It’s so easy to allow the past to haunt us. It’s not so easy to let it go, or to write poetry for that matter, so here goes nothing…


Completely immersed in thoughts of naught.

That one word arrives uninvited.

The scar torn open and anguish reborn.

Once again my identity spited.


Damn them!


One word,

One insult,

One memory,

So much power it holds.


Damn it!


The moment gone by.

Yet I re-visit these roasts.

Fuel for this grief I supply.

My tormentor’s but ghosts.




I drink this poison and only I shall suffer.

Live and let live, return to the now.

Recall when you next wish to libel another.

This pain it may teach if you allow.


Well I’ll be damned.


7 thoughts on “Week 6: Poem inspired by Shakespeare’s Sonnet 30

  1. Hi Nigel,
    Your poem is great, I really liked the first line so I continued to read the whole thing. I just thought “thoughts of naught” sounded so poetically beautiful, it made for an intriguing start. The whole poem had a smooth tempo and the repetition of “damn” tied it together nicely, as did the way you set up each stanza. The last line also made me smile, I enjoyed how you changed the use of the word “damn” at the end to be positive, was quite clever actually. The picture you included also related well to the poem and reinforced the theme having it placed at the very end. Nicely done.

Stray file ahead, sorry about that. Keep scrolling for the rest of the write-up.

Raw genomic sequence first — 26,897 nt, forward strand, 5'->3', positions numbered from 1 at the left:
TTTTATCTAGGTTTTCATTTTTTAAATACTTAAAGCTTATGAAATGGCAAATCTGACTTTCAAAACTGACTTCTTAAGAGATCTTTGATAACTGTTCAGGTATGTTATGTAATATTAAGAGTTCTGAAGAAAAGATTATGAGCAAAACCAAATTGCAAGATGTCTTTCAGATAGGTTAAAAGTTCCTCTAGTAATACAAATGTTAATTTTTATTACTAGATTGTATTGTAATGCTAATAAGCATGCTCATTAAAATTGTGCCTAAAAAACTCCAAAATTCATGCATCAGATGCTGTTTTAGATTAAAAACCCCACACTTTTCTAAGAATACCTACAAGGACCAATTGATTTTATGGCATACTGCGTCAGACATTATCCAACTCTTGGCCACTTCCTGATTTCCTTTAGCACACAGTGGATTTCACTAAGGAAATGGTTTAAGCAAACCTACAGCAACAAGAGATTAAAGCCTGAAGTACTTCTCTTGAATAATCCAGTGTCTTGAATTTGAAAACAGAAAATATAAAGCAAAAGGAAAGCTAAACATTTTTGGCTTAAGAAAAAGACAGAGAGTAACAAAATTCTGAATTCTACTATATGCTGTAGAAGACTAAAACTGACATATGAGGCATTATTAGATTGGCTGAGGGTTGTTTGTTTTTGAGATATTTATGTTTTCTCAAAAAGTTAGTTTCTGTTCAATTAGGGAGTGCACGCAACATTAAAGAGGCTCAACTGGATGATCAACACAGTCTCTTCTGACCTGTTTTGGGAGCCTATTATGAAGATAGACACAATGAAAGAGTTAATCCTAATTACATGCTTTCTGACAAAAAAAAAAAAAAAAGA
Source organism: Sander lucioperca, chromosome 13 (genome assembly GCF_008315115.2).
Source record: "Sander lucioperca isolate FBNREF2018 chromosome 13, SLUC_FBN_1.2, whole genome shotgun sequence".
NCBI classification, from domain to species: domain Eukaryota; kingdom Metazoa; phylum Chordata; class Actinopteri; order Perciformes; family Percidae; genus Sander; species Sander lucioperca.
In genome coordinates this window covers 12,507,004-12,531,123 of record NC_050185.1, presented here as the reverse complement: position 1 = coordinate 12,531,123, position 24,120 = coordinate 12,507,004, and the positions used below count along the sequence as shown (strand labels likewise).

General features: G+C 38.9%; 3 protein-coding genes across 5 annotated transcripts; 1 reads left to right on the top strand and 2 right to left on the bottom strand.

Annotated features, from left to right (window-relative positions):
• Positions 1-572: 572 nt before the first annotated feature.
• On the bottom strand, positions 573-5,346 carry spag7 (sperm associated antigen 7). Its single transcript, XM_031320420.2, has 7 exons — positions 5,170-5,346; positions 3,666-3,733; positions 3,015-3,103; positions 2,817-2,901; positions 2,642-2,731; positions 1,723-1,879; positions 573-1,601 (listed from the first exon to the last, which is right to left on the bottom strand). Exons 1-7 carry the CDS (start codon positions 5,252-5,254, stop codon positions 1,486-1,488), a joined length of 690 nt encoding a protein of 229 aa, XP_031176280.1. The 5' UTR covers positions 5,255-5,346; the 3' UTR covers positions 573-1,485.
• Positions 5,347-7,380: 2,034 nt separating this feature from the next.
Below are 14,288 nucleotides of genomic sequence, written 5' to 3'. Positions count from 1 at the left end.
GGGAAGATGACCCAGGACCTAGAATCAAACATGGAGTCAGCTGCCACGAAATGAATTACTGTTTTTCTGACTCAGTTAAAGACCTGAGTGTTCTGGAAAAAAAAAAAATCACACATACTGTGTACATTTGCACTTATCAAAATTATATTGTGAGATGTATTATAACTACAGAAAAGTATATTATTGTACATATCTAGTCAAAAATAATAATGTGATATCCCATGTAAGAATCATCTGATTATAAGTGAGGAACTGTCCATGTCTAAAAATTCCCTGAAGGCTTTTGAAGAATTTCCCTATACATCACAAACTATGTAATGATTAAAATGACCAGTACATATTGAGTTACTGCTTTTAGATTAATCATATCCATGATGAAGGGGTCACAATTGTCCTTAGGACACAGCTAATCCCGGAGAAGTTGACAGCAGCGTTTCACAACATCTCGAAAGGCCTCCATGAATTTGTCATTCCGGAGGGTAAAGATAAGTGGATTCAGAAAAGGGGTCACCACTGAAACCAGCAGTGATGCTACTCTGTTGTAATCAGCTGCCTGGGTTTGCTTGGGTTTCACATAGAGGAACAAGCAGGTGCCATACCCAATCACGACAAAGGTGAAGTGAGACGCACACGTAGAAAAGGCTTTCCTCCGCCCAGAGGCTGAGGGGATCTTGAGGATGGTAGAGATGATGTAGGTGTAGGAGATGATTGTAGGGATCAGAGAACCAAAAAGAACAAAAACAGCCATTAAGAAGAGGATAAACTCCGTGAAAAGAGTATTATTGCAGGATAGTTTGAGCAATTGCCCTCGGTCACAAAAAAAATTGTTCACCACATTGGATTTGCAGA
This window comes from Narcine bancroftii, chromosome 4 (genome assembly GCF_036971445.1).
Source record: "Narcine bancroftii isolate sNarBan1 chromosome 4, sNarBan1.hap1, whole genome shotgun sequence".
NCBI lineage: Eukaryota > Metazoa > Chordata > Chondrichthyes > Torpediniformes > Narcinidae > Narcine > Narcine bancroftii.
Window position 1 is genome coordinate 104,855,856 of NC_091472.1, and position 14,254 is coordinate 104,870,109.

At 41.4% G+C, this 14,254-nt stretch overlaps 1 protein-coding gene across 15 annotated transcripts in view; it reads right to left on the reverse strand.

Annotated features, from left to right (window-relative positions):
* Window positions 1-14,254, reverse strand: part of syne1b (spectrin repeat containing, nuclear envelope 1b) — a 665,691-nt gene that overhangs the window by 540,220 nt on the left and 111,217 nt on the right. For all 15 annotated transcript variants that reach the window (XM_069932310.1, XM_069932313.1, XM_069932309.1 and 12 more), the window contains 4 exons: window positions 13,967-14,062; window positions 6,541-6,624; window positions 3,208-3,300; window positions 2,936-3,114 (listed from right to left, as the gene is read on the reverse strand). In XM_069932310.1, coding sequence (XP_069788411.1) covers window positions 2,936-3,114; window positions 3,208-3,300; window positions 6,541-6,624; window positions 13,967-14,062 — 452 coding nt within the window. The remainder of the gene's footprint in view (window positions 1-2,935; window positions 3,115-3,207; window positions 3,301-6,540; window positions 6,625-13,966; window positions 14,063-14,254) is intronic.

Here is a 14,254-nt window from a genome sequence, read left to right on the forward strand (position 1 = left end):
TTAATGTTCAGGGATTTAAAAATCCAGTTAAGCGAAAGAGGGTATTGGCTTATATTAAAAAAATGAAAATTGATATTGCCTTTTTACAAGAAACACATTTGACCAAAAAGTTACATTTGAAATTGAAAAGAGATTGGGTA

Cheers 🙂

    Liked by 1 person

  2. Nigel,
    I absolutely loved this poem! The ideas behind it, including the extensive damage of verbal abuse, are remarkable. The composition and the tone of the poem greatly complemented the ideas it presented. You seem to have forgotten, however, to reference the image you used. Other than that, excellent job!

    Liked by 1 person

  3. Hey Nigel!
    For someone who seemed so unsure about writing poetry, you did an amazing job! Creative and witty but at the same time clearly portrayed your ideas! Very clever. I think it was simple yet very effective. I also like the cheeky little image you put in there. Awesome work! You should definitely pick poetry more often.

    Liked by 1 person

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